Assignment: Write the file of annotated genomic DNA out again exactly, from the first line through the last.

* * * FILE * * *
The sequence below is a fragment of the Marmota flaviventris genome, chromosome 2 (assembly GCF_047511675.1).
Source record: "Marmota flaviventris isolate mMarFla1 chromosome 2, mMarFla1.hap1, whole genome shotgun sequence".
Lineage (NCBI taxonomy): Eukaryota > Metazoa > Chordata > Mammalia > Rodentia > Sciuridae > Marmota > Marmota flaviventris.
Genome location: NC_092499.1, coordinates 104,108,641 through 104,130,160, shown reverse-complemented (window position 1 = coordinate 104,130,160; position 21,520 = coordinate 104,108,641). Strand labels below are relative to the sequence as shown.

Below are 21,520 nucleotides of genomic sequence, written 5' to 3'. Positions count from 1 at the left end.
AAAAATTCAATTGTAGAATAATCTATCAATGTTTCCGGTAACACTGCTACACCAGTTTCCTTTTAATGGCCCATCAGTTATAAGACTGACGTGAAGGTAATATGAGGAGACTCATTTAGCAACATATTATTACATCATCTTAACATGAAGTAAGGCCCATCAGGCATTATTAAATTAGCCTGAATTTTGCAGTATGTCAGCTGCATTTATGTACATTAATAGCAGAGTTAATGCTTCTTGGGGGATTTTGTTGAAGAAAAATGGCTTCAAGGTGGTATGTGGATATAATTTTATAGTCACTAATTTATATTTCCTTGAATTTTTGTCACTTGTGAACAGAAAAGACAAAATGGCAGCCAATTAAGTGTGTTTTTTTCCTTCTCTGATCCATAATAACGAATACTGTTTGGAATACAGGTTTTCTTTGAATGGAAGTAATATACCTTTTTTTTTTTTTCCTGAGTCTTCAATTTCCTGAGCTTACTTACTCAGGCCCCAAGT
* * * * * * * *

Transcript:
The sequence below is a fragment of the Marmota flaviventris genome, chromosome 2 (assembly GCF_047511675.1).
Source record: "Marmota flaviventris isolate mMarFla1 chromosome 2, mMarFla1.hap1, whole genome shotgun sequence".
Lineage (NCBI taxonomy): Eukaryota > Metazoa > Chordata > Mammalia > Rodentia > Sciuridae > Marmota > Marmota flaviventris.
Genome location: NC_092499.1, coordinates 104,108,641 through 104,130,160, shown reverse-complemented (window position 1 = coordinate 104,130,160; position 21,520 = coordinate 104,108,641). Strand labels below are relative to the sequence as shown.

Below are 21,520 nucleotides of genomic sequence, written 5' to 3'. Positions count from 1 at the left end.
AAAAATTCAATTGTAGAATAATCTATCAATGTTTCCGGTAACACTGCTACACCAGTTTCCTTTTAATGGCCCATCAGTTATAAGACTGACGTGAAGGTAATATGAGGAGACTCATTTAGCAACATATTATTACATCATCTTAACATGAAGTAAGGCCCATCAGGCATTATTAAATTAGCCTGAATTTTGCAGTATGTCAGCTGCATTTATGTACATTAATAGCAGAGTTAATGCTTCTTGGGGGATTTTGTTGAAGAAAAATGGCTTCAAGGTGGTATGTGGATATAATTTTATAGTCACTAATTTATATTTCCTTGAATTTTTGTCACTTGTGAACAGAAAAGACAAAATGGCAGCCAATTAAGTGTGTTTTTTTCCTTCTCTGATCCATAATAACGAATACTGTTTGGAATACAGGTTTTCTTTGAATGGAAGTAATATACCTTTTTTTTTTTTTCCTGAGTCTTCAATTTCCTGAGCTTACTTACTCAGGCCCCAAGT